Saturday, 7 July 2012

Common Courtesy vs Equal Rights

Many years have passed and women have fought to have equal rights from Overseas to Fiji. From allowing women to also vote for their political party to getting educated and even be political figures.

Watching movies and documentaries of the past one would safely assume that common courtesy was a definite must back in the past.

Today when one comes in buses, especially in the Vatuwaqa bus, men hardly stand to give their seat to a lady who is standing. I have witness this many times. It tends to be the younger women that stand for the older women. Only a couple of times men have stood for a woman. I never used to understand this, until one time i was standing in line to buy a serve a BBQ in Suva. A lady had been behind a guy and had asked if she could just get a serve before him since she was parked illegally. He turned his head to wards her and said " equal rights". Just that simple statement. I t made me realize over the years that men also take all these to heart.

Then again one would ask,"What about common courtesy? Does that play a role in our society anymore? or has it gone with the wind when equal rights became effective in our country?

I came from Jasper Williams High School, an all girls school in the Western side of Viti Levu and there was always classes to teach everyone manners, and common courtesy. When walking on corridors, and an older person is walking from the other side, you stand aside and let her walk before you can resume with your journey. In buses, if it is full and you see someone whose older than you standing, you have to offer up your seat as well as addressing teachers, there was a certain way to it. Those were just some of the examples of  common courtesy acts that was a must.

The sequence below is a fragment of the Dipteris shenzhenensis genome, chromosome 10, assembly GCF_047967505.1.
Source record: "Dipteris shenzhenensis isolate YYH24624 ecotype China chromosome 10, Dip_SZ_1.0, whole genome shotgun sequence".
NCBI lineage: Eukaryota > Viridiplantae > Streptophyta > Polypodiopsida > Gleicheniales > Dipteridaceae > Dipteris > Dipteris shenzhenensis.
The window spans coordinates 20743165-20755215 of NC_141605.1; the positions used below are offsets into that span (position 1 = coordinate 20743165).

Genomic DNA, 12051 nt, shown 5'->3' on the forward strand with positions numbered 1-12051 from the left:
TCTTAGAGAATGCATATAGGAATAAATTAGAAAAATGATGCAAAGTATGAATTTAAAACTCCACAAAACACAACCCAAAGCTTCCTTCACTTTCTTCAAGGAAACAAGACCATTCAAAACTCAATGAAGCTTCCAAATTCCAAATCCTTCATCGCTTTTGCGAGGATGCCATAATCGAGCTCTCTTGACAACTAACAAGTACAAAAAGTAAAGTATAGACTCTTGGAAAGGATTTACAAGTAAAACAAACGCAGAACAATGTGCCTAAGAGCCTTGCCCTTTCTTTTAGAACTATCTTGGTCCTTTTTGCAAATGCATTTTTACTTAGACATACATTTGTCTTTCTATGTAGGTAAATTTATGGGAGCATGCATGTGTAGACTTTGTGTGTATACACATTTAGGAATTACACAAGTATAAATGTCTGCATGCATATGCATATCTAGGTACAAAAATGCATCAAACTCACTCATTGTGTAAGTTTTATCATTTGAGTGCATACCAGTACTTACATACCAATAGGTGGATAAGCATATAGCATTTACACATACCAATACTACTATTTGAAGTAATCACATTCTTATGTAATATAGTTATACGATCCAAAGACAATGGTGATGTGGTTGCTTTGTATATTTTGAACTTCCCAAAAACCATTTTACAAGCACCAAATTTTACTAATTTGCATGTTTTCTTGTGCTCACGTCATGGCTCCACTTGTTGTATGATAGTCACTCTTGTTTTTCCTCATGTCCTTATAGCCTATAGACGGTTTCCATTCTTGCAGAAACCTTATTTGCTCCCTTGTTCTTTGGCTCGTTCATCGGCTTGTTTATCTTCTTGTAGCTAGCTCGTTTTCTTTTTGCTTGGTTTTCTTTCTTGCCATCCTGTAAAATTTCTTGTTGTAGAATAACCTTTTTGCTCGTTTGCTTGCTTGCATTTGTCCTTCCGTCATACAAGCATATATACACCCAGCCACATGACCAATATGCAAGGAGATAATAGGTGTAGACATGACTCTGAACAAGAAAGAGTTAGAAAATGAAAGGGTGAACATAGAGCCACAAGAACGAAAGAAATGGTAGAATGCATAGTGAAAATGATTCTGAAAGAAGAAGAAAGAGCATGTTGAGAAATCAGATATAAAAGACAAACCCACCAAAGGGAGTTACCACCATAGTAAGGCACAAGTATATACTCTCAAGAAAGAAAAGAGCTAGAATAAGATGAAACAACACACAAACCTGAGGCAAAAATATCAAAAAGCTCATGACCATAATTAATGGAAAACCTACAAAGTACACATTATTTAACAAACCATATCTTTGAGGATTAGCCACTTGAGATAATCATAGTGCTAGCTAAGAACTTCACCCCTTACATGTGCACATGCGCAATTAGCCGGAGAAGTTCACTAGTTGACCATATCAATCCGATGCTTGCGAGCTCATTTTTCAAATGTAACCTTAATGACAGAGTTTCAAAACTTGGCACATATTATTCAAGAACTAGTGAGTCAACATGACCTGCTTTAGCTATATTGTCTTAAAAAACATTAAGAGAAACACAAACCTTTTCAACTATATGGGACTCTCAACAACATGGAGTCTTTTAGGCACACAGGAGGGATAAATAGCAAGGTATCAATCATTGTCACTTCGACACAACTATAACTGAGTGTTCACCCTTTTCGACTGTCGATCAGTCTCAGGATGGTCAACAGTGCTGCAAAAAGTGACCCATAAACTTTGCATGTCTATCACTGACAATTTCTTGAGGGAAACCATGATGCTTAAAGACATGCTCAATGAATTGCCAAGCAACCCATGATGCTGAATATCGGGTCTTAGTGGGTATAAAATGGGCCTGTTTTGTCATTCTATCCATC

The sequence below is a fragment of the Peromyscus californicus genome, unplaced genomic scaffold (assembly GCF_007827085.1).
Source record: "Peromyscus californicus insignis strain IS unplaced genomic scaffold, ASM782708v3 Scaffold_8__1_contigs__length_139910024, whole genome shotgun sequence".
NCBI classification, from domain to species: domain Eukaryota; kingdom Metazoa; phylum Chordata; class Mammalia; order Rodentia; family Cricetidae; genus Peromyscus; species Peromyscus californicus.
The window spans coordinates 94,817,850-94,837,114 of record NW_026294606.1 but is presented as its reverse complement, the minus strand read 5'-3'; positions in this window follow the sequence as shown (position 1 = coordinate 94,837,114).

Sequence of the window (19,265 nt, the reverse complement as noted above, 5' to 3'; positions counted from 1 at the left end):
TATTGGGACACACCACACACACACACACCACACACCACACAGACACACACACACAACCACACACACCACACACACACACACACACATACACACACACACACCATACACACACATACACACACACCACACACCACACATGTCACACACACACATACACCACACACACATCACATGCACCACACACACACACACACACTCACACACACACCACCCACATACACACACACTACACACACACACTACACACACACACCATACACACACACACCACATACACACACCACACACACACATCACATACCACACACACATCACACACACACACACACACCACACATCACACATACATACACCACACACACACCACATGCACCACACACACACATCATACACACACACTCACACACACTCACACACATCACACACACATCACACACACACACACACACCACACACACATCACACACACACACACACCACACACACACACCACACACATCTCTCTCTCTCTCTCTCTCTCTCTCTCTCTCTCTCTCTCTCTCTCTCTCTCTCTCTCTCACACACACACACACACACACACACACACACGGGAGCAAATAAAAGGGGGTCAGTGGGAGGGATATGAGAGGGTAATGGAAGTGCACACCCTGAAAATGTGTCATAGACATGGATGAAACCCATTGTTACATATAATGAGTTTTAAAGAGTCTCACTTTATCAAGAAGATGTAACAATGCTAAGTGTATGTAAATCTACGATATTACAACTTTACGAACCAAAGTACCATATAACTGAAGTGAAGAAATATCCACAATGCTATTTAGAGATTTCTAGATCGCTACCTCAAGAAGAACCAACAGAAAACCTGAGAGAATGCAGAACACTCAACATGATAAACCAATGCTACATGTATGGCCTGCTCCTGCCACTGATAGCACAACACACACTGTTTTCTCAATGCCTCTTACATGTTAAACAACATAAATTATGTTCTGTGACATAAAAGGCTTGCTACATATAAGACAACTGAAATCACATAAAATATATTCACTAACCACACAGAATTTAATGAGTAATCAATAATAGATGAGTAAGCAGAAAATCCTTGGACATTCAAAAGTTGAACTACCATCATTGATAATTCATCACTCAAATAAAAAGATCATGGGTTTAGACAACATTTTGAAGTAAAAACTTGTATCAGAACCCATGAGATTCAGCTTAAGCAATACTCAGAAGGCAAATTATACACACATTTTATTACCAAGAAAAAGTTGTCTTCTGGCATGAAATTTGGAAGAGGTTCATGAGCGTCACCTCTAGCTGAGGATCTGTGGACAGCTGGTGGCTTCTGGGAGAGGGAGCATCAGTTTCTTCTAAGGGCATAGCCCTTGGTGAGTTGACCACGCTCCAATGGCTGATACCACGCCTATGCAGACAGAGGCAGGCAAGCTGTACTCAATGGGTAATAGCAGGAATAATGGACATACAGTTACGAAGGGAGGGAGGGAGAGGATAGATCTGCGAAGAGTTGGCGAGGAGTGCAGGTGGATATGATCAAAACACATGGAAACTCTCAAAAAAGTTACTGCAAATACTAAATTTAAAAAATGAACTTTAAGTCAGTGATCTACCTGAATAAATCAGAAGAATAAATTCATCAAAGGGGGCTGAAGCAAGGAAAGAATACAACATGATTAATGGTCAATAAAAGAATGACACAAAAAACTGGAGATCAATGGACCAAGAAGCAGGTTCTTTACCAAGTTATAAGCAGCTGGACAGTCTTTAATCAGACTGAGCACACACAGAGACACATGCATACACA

Today i am so surprised when I see men never stand for women in a bus. When there is a crowd all waiting to get in the bus, all men and women push and shove each other to get inside. There was a certain time back i remember precisely that a blind man had come into a full bus where people were already standing.. I was sitting right in the back. While he was walking in with his walker (stick used to guide him), nobody bothered to stand for him. There were a few men sitting right in the front and they did not even look like they were the least bothered. Finally a woman in the fourth seat, stood up and led the blind man to sit in her seat.

Are we not teaching our kids right? Are schools still being taught the importance of common courtesy? Do we really want to have a country that have no gentlemen or if there are any, will they be rare? I say let us not confuse the issue of equal rights with common courtesy. For everyone's' sake including the future leaders of tomorrow.
Vinaka and you all have a beautiful day.
Faranisese Ratu

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